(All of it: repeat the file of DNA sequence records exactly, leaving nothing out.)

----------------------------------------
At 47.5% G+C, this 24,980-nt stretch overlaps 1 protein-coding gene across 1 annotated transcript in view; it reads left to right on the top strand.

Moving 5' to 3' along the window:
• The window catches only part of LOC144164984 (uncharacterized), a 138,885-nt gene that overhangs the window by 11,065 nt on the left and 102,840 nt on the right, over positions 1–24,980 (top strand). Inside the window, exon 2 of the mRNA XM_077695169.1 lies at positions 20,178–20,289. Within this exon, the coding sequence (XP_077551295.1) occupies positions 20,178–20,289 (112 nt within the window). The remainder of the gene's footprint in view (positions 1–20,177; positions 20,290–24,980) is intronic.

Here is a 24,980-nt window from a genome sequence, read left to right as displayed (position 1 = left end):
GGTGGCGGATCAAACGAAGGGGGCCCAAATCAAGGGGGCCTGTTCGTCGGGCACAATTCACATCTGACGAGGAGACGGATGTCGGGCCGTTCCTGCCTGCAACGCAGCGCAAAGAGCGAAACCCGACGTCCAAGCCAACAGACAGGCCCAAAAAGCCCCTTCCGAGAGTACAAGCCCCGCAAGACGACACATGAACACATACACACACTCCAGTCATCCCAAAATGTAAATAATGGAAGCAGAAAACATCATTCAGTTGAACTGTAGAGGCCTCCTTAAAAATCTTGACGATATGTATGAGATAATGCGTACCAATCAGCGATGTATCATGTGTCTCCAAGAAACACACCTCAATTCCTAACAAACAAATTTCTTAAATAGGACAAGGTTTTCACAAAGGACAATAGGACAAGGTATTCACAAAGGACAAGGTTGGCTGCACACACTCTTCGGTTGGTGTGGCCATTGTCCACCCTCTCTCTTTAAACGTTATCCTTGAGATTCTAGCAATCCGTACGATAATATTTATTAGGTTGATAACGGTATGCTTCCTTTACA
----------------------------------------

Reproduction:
At 47.5% G+C, this 24,980-nt stretch overlaps 1 protein-coding gene across 1 annotated transcript in view; it reads left to right on the top strand.

Moving 5' to 3' along the window:
• The window catches only part of LOC144164984 (uncharacterized), a 138,885-nt gene that overhangs the window by 11,065 nt on the left and 102,840 nt on the right, over positions 1–24,980 (top strand). Inside the window, exon 2 of the mRNA XM_077695169.1 lies at positions 20,178–20,289. Within this exon, the coding sequence (XP_077551295.1) occupies positions 20,178–20,289 (112 nt within the window). The remainder of the gene's footprint in view (positions 1–20,177; positions 20,290–24,980) is intronic.

Here is a 24,980-nt window from a genome sequence, read left to right as displayed (position 1 = left end):
GGTGGCGGATCAAACGAAGGGGGCCCAAATCAAGGGGGCCTGTTCGTCGGGCACAATTCACATCTGACGAGGAGACGGATGTCGGGCCGTTCCTGCCTGCAACGCAGCGCAAAGAGCGAAACCCGACGTCCAAGCCAACAGACAGGCCCAAAAAGCCCCTTCCGAGAGTACAAGCCCCGCAAGACGACACATGAACACATACACACACTCCAGTCATCCCAAAATGTAAATAATGGAAGCAGAAAACATCATTCAGTTGAACTGTAGAGGCCTCCTTAAAAATCTTGACGATATGTATGAGATAATGCGTACCAATCAGCGATGTATCATGTGTCTCCAAGAAACACACCTCAATTCCTAACAAACAAATTTCTTAAATAGGACAAGGTTTTCACAAAGGACAATAGGACAAGGTATTCACAAAGGACAAGGTTGGCTGCACACACTCTTCGGTTGGTGTGGCCATTGTCCACCCTCTCTCTTTAAACGTTATCCTTGAGATTCTAGCAATCCGTACGATAATATTTATTAGGTTGATAACGGTATGCTTCCTTTACA